LOS ANGELES (CBSLA.com) — Southland weather was a little bit of you name it Thursday — soaring temperatures with a chance for storms, flooding, wild winds, huge hail, lightning and thunderstorms abounded.
According to the National Weather Service, a significant amount of monsoonal moisture created showers and thunderstorms throughout the day.
The storm began in Los Angeles County Thursday morning and then spread into Ventura and Santa Barbara counties.
A flood watch was issued at 6 a.m. for the Colby Fire Burn Area in Azusa.
On Wednesday, wild weather impacted several areas within the Southland.
Residents in Lake Los Angeles experienced heavy downpours and flooding within roadways throughout the day on Wednesday. There was a lot more of the same on Thursday.
Meanwhile, residents in the High Desert was hit with a ton of rain, wind and lightning. Hail was so powerful many motorists stopped under an underpass in Acton until the storm passed.
“You needed a kayak,” said one motorist, “you needed a paddle or something.”
Mike Taddeo has lived in Acton for 33 years. He was working on a windmill when he saw the dark clouds moving in.
Then lighting come toward him.
“It’s weird this time of year. I [saw] it coming down here and it’s the worst it’s been in a long time,” Taddeo said.
Along the coast, relatively high temperatures were expected to get large crowds to beaches.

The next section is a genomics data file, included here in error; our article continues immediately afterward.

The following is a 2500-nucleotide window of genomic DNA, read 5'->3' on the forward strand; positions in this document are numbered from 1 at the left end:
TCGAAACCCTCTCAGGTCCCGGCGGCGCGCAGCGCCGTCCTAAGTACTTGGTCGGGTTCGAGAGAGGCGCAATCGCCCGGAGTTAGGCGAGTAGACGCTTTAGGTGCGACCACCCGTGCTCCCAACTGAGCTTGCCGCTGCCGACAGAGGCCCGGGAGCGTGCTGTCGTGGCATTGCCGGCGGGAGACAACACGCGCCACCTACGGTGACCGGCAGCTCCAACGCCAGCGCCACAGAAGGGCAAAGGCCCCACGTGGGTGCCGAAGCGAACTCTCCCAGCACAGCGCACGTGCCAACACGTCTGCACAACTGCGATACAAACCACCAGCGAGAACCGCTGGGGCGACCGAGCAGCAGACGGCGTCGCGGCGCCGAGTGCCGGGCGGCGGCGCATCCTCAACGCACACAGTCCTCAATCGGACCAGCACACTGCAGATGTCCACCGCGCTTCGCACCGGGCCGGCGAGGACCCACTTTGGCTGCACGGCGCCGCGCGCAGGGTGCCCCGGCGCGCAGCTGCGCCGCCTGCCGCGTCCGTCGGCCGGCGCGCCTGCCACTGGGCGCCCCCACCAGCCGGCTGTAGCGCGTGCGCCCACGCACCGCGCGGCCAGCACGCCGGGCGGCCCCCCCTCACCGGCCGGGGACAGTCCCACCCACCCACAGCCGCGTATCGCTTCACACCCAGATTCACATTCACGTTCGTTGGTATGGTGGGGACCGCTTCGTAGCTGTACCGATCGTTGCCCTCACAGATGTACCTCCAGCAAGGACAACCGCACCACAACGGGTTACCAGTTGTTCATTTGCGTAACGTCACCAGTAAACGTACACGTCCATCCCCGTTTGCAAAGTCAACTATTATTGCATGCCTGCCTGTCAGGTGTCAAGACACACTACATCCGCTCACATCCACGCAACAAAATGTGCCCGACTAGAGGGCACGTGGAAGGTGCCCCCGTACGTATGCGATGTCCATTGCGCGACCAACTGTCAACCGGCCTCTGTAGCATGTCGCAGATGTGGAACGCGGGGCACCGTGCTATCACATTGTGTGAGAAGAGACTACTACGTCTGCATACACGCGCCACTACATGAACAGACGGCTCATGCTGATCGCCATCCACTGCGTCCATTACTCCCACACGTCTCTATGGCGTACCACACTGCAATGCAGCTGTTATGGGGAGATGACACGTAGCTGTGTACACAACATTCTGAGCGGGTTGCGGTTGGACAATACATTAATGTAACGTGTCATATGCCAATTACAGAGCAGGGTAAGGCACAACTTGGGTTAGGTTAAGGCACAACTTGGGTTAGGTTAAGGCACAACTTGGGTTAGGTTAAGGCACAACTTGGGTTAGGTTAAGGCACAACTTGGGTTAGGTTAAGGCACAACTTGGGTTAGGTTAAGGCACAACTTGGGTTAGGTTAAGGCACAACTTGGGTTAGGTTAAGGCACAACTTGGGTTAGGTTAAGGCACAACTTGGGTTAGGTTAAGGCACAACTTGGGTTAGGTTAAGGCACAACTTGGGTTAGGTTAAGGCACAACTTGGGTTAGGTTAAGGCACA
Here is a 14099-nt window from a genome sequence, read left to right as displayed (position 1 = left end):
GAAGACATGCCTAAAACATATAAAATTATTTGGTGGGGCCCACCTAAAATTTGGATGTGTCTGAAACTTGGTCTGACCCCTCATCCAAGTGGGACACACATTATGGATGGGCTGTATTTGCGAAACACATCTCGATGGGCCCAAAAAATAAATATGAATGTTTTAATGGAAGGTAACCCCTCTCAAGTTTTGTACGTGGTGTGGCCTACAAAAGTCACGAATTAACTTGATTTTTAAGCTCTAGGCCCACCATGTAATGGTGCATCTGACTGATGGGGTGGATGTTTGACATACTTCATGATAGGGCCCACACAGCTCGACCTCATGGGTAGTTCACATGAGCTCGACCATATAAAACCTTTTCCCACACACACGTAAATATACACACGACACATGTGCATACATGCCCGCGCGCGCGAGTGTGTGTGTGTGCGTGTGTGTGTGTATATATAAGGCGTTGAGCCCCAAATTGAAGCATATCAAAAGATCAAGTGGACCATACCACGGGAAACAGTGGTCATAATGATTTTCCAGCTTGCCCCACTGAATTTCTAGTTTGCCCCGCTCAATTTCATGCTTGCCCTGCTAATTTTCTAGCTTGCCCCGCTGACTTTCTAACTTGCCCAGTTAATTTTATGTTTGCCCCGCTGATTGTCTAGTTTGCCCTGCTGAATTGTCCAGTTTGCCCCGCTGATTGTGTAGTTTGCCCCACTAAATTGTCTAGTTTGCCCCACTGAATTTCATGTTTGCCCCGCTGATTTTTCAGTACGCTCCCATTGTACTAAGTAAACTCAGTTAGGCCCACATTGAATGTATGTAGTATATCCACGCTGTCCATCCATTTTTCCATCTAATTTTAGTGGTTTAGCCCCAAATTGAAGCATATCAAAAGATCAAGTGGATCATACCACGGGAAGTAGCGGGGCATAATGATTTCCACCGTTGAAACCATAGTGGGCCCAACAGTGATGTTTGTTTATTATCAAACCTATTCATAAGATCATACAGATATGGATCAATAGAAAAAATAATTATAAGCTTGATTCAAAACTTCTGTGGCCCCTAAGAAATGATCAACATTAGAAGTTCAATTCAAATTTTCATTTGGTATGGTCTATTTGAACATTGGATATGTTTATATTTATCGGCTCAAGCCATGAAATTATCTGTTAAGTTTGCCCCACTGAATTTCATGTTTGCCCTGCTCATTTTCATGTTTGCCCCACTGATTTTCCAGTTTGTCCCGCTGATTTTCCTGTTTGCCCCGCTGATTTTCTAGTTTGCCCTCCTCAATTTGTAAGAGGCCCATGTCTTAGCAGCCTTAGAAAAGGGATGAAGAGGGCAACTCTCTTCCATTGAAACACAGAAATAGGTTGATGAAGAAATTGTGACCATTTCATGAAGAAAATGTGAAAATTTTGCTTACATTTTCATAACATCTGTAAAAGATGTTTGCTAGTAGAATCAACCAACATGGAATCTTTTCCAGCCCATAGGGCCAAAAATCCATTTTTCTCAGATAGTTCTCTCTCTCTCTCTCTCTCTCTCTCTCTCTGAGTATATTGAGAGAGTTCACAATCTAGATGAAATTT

Extra lifeguards were put on duty in preparation for continuing dangerous rip currents along the shore.
On Wednesday, lifeguards rescued about 250 swimmers from the beaches within Los Angeles County. More than 400 people were rescued on Tuesday.
On Thursday, wild winds whipped around the high desert. At a RV park in Redlands, some toppled eucalyptus trees crushed vehicles.
“I’m just glad we survived it,” camper Clifton Hicks told KCAL9’s Crystal Cruz, “if we had been in that spot, where we planned to be, the trees would have killed us both.”
Billy Banks, the manager of Fisherman’s Retreat told Cruz it was a miracle no one was killed.
“Very much a miracle,” Banks said, “That was our biggest concern after everything was said and done. We went trailer to trailer to trailer — all the people in the resort — to make sure everybody was safe.”
Also in Redlands, many roads were closed because of mud and debris.
Clean-up crews said it would 2-3 days to clear out all the mud and muck.